Below The Beltway

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Void For Vagueness

As summer turns into fall, the fall election will heat up considerably, and one of the biggest fights in Virginia this year, aside from the Senate race between George Allen and James Webb, will be over the referendum to add an Amendment banning same-sex marriage to Virginia’s Constitution. As I’ve announced before, I am opposed to this Amendment and plan to vote against it. One of the main reasons I’m opposed to it, as discussed in this Washington Post article, is that it is so broadly worded that it will have an impact on countless numbers of private contracts that have little to do with same-sex marriage.

Opponents of a constitutional amendment that would ban same-sex marriage in Virginia have been fighting the proposal with emotional pleas: “Don’t write discrimination into the state Bill of Rights,” goes one rallying cry. “We are your friends and your neighbors,” says another.

But as voters get closer to deciding whether to approve the amendment, opponents are using a more cerebral argument as well. The wording of the amendment is so vague that it might affect a broad range of Virginians by potentially voiding contracts between unwed heterosexual couples as well, they say.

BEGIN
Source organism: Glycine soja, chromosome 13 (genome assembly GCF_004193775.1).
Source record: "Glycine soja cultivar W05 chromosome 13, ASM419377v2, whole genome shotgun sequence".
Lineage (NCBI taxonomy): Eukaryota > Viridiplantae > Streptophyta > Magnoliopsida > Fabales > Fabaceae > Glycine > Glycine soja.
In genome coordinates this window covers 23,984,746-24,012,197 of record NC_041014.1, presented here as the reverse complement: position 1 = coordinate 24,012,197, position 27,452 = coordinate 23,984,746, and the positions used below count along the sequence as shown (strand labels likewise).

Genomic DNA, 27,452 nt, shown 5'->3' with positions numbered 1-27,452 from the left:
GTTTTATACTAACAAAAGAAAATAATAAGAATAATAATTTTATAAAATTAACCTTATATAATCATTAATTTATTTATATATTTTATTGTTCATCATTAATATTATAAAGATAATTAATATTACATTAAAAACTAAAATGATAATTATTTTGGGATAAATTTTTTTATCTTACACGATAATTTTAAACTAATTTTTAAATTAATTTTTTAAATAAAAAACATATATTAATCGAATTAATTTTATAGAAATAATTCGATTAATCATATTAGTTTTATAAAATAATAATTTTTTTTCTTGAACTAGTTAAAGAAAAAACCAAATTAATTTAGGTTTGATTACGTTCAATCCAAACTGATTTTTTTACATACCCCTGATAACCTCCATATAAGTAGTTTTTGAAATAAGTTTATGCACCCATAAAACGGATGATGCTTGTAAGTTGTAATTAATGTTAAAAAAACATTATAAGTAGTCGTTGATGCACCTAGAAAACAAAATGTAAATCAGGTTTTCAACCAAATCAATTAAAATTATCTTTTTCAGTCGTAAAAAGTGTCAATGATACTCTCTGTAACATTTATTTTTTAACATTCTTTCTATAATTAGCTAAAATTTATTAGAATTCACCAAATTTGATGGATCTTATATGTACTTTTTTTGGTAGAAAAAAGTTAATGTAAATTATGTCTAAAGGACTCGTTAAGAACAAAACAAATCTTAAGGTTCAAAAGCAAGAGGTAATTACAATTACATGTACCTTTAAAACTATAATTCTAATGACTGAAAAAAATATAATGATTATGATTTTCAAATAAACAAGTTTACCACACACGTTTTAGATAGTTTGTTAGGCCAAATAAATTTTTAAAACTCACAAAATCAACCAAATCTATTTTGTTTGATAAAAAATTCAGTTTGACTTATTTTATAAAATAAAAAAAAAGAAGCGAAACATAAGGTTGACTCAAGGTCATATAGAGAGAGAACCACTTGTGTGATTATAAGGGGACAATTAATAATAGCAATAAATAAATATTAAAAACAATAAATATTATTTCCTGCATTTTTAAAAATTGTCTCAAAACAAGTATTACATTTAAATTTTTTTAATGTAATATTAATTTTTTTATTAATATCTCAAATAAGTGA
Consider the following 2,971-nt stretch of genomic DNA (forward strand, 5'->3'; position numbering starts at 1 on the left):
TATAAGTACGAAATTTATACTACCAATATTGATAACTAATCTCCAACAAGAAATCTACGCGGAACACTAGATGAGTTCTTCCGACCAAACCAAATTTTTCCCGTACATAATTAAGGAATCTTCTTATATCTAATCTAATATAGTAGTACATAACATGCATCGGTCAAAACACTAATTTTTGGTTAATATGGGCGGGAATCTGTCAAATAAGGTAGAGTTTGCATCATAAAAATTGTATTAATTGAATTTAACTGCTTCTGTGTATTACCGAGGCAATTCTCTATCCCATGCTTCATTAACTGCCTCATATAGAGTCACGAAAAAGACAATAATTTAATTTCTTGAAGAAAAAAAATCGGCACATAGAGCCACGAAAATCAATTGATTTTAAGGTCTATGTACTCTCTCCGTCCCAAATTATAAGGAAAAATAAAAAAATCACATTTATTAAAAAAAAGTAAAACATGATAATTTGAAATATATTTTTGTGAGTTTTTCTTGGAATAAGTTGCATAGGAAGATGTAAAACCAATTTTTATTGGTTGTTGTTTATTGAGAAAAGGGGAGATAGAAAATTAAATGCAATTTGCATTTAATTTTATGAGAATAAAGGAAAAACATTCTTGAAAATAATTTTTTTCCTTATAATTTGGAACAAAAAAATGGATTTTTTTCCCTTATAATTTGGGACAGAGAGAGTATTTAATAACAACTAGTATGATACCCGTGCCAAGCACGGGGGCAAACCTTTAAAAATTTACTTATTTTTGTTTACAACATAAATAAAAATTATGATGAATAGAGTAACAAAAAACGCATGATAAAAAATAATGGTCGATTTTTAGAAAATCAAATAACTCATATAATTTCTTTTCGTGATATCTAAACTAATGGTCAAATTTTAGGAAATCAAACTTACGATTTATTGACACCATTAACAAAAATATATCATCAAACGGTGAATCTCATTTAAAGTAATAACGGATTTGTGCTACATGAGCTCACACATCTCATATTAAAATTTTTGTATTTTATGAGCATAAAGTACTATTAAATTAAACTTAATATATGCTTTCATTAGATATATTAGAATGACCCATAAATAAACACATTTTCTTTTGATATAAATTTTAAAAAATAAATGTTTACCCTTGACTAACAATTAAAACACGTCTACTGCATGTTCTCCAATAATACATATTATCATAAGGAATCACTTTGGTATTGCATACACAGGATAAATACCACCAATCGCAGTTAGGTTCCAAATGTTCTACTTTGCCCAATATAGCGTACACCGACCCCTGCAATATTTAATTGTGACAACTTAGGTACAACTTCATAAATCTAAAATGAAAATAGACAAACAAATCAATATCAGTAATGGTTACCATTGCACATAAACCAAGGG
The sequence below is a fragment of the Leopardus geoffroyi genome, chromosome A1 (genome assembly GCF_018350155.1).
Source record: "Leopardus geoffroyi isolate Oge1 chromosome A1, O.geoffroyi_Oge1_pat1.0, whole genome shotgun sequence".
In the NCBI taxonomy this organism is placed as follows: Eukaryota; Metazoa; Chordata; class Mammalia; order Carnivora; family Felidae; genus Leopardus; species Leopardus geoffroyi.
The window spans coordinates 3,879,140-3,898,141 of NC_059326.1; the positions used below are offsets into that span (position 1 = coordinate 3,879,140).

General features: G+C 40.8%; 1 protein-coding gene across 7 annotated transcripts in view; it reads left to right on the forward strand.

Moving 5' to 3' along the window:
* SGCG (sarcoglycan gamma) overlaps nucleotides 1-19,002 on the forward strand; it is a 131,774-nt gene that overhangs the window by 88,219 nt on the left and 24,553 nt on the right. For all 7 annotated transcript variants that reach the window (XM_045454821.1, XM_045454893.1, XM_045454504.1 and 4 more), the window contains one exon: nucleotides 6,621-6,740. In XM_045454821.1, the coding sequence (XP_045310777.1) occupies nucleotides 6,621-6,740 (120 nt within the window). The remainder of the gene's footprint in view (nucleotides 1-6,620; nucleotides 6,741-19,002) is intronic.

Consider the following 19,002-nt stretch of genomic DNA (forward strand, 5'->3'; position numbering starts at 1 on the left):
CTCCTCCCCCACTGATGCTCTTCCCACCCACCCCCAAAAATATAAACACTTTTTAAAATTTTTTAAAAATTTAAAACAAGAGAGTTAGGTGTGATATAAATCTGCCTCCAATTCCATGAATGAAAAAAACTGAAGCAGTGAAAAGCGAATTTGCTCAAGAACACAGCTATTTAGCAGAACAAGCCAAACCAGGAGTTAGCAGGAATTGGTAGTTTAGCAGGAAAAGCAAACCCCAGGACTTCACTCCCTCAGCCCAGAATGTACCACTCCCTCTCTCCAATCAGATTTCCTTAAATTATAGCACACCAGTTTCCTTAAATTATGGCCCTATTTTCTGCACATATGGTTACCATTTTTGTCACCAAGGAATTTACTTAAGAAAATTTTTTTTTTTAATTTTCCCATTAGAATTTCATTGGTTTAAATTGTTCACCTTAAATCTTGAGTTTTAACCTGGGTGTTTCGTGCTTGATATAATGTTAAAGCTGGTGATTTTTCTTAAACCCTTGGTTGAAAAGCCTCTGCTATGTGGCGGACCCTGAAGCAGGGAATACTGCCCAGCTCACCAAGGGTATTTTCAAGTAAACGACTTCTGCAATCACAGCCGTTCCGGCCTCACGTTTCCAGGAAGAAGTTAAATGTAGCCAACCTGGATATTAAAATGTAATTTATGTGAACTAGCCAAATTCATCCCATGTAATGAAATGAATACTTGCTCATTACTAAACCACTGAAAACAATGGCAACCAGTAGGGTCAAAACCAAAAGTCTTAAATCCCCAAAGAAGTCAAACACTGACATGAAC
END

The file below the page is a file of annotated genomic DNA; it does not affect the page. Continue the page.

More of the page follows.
“This amendment would affect unmarried couples whether they are gay or straight,” said Dyana Mason, executive director of Equality Virginia, the state’s largest gay rights organization. “One of our biggest fears is that these documents [such as contracts or wills] could be found unconstitutional if a third party tries to come in and stop their enforcement. Those same concerns apply to heterosexual couples who haven’t gotten married.”

Because the amendment reads in part that the Virginia Constitution should not recognize “a legal status for relationships of unmarried individuals,” opponents have consistently raised the specter that the amendment could interfere with any unmarried couple trying to make a health-care decision or pass along property ownership.

They said the measure as written also could threaten protective orders and additional safeguards for unmarried victims of domestic violence by barring legal recognition of unmarried household members.

Supporters of the proposed amendment say that it won’t go this far but, the text of the proposed amendment argues otherwise:

This Commonwealth and its political subdivisions shall not create or recognize a legal status for relationships of unmarried individuals that intends to approximate the design, qualities, significance, or effects of marriage. Nor shall this Commonwealth or its political subdivisions create or recognize another union, partnership, or other legal status to which is assigned the rights, benefits, obligations, qualities, or effects of marriage.

Clearly, there is nothing about the text of the proposed amendment that limits itself to homosexual relationships. And, any “union, partnership, or other legal status” which heterosexual couples might use to simulate marriage would also be banned. What this would mean in practical effect is unclear, but, for me, it just underscores the fact that the government should not be involved in determining the validity of a marriage to begin with.

As I said, I intend to vote against this amendment in November and recommend other Virginians do the same.

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